As I've discussed in the past, there are a complex array of factors that influence the seemingly simple fact of whether someone shows up for treatment. While absences can be a factor at any point in the treatment process, I'm reflecting today on a special kind of absence: attrition. Attrition (in other words, the drop-out rate) is a concern across programs and levels of care, because it affects productivity and financial sustainability. Managers have meetings, and more meetings, on how to reduce attrition. However, in this business, some attrition is inevitable.
To understand why attrition is inevitable, it helps to begin with the Stages of Change, a model developed by Prochaska and colleagues. This model suggests that people go through several stages as they move toward change (though these stages may not progress linearly, and people often go through them several times before reaching long-term change).
- Precontemplation - The person does not recognize the existance of a problem, or see a reason to change. Denial is a significant factor. If someone enters treatment at this stage, they are just going through the motions to appease someone else.
- Preparation - The person has resolved the ambivalence in favor of change, but may not yet know how to go about changing. They begin to take small steps toward change, which may include seeking treatment.
- Action - The person makes a significant commitment to change, and the time and energy it takes. They begin to actually change their behavior in meaningful ways. This stage may include finally making treatment a priority.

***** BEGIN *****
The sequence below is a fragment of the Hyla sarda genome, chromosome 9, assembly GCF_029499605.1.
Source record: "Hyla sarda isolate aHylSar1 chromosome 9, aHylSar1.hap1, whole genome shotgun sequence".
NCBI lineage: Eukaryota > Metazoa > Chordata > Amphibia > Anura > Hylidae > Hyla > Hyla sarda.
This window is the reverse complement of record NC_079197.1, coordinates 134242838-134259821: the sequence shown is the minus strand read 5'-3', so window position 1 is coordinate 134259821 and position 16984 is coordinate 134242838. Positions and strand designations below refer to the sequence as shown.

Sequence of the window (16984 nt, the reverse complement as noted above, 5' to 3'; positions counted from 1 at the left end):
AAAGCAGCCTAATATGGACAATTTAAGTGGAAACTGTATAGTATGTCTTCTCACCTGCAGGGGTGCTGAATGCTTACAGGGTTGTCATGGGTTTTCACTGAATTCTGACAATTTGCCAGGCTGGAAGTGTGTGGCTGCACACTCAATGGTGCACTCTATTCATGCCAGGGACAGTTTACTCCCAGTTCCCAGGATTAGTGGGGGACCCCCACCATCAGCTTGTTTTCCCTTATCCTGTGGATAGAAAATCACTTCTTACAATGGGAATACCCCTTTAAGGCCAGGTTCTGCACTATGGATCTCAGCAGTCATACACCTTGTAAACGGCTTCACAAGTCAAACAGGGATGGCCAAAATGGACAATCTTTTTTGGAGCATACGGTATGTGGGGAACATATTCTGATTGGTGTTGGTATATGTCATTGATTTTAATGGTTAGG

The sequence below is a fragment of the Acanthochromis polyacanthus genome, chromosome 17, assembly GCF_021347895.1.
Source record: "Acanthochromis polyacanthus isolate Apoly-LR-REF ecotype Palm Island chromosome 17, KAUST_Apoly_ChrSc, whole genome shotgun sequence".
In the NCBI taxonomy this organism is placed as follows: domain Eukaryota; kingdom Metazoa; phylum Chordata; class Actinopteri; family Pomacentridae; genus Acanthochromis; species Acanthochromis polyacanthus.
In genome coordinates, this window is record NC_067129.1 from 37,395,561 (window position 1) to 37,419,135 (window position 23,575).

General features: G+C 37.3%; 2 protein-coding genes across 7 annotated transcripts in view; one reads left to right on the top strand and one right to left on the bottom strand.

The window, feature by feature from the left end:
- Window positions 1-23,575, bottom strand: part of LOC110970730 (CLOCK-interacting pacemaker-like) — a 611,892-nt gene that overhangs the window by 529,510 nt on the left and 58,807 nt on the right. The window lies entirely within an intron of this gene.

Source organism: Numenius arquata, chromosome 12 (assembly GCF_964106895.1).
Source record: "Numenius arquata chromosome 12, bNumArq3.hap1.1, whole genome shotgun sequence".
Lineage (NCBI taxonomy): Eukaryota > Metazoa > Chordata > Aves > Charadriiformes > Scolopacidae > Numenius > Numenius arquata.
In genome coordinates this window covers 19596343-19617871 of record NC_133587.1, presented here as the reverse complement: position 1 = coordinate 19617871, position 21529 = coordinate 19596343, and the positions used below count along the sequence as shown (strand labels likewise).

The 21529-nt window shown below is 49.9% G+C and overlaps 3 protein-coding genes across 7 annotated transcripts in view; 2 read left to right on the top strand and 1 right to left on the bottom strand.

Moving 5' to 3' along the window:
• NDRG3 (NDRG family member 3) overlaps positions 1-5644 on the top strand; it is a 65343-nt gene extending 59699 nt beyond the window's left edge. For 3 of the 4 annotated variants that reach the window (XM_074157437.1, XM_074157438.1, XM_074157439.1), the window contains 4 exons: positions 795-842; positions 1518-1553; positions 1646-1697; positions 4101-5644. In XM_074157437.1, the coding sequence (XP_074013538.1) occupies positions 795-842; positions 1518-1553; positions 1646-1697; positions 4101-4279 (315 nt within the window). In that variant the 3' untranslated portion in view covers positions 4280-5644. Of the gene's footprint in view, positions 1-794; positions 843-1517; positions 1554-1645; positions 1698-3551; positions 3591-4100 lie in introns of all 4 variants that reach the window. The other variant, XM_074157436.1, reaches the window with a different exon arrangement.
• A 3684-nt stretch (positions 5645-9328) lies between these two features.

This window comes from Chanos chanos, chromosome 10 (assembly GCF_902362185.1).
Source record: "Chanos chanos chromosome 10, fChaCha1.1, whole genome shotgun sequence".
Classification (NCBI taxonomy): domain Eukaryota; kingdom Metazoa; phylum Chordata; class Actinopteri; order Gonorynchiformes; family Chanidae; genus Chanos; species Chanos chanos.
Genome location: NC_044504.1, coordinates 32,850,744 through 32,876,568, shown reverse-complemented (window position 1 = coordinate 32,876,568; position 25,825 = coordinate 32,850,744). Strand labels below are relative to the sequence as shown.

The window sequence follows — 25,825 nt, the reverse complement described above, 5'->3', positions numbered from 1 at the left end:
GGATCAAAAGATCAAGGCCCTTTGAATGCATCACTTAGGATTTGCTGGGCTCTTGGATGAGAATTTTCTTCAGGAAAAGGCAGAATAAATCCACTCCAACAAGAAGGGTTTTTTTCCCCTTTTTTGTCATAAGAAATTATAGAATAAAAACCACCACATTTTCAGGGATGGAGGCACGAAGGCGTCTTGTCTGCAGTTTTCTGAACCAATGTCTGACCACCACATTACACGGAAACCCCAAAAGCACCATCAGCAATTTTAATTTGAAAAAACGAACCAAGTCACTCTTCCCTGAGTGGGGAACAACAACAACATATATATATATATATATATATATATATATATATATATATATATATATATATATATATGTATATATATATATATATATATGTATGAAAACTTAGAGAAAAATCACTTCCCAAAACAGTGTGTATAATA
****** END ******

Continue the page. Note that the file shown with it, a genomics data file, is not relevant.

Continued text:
- Maintenance - Change has happened, and the person works to maintain the changes, and prevent relapse. Changes solidify and stabilize over time. People in this stage may be preparing to leave treatment.
- Relapse - The person reverts to the pre-change state.
Attrition may also occur during the preparation stage as people try to determine what sort of treatment would be the best fit for them, and during the relapse stage as people either cease to be interested in change, or feel embarrassed about the relapse. In contrast, my sense is that people in the action and maintenance stages are more likely to have planned terminations.
Do your experiences line up with these hypotheses? How do you make sense of attrition?